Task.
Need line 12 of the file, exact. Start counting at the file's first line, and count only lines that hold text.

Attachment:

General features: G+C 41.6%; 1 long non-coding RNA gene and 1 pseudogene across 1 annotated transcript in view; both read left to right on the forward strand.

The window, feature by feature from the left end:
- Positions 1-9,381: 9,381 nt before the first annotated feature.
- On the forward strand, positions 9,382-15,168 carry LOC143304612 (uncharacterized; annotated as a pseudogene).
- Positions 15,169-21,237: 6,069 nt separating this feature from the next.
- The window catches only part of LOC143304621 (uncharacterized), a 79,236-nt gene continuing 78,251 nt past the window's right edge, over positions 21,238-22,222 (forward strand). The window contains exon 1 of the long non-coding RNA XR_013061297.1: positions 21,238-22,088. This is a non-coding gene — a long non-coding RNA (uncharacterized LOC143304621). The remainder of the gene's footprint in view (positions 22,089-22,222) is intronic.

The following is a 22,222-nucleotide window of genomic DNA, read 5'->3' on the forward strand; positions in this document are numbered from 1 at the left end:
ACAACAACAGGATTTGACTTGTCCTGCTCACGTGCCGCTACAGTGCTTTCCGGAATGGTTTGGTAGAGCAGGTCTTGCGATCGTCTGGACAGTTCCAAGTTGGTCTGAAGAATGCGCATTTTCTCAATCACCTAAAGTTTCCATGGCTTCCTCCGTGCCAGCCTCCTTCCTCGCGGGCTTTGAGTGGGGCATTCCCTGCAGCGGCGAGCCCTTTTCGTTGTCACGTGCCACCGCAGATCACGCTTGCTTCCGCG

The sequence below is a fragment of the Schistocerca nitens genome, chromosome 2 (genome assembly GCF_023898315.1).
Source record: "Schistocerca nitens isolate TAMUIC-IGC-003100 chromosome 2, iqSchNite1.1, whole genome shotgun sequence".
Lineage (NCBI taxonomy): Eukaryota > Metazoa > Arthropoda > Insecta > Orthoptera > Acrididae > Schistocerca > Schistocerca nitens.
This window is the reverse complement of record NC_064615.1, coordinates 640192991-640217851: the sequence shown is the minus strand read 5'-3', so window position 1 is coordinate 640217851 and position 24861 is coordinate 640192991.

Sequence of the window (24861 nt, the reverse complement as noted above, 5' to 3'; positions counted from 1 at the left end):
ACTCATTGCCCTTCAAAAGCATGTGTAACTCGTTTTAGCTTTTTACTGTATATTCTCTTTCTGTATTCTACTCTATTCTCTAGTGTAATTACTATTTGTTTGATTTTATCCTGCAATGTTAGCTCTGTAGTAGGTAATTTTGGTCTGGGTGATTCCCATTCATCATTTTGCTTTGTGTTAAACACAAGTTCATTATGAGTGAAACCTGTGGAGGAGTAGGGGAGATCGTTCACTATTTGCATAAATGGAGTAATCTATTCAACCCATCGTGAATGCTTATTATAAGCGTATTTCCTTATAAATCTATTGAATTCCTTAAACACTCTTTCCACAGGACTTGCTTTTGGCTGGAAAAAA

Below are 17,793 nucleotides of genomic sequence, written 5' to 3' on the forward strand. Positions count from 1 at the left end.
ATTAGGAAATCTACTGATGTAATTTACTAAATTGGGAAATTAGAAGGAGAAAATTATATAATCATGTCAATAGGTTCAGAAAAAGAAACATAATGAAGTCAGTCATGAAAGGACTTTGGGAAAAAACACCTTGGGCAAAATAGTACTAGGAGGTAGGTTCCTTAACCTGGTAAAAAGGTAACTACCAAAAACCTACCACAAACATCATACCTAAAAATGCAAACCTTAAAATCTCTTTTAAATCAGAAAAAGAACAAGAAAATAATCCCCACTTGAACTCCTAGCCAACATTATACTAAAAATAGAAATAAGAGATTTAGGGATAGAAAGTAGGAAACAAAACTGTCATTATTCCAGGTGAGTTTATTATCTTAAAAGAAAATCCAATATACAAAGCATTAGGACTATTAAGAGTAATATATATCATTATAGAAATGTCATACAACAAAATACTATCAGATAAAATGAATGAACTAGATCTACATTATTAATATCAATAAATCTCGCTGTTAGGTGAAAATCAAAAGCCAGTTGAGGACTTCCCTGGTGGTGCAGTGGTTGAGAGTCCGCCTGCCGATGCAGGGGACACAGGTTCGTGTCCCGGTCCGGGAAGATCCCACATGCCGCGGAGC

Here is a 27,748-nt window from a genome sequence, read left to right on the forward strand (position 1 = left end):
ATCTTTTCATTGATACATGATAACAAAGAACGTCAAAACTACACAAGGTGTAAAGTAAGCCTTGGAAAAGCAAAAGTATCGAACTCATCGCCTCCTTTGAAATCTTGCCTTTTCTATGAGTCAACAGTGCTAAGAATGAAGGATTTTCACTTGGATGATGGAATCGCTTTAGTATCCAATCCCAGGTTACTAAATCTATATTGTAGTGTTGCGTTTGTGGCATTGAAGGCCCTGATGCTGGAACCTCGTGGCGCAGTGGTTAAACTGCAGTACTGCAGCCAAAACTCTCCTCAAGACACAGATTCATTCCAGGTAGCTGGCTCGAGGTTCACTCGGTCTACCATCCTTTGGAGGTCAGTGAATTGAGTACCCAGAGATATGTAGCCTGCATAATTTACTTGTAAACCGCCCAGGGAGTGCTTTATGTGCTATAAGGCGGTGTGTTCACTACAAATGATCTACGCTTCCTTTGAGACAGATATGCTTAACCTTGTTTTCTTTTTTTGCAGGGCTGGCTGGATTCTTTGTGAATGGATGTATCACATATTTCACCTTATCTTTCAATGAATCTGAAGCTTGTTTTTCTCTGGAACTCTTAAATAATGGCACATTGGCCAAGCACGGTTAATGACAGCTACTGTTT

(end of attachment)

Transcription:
This window is the reverse complement of record NC_064615.1, coordinates 640192991-640217851: the sequence shown is the minus strand read 5'-3', so window position 1 is coordinate 640217851 and position 24861 is coordinate 640192991.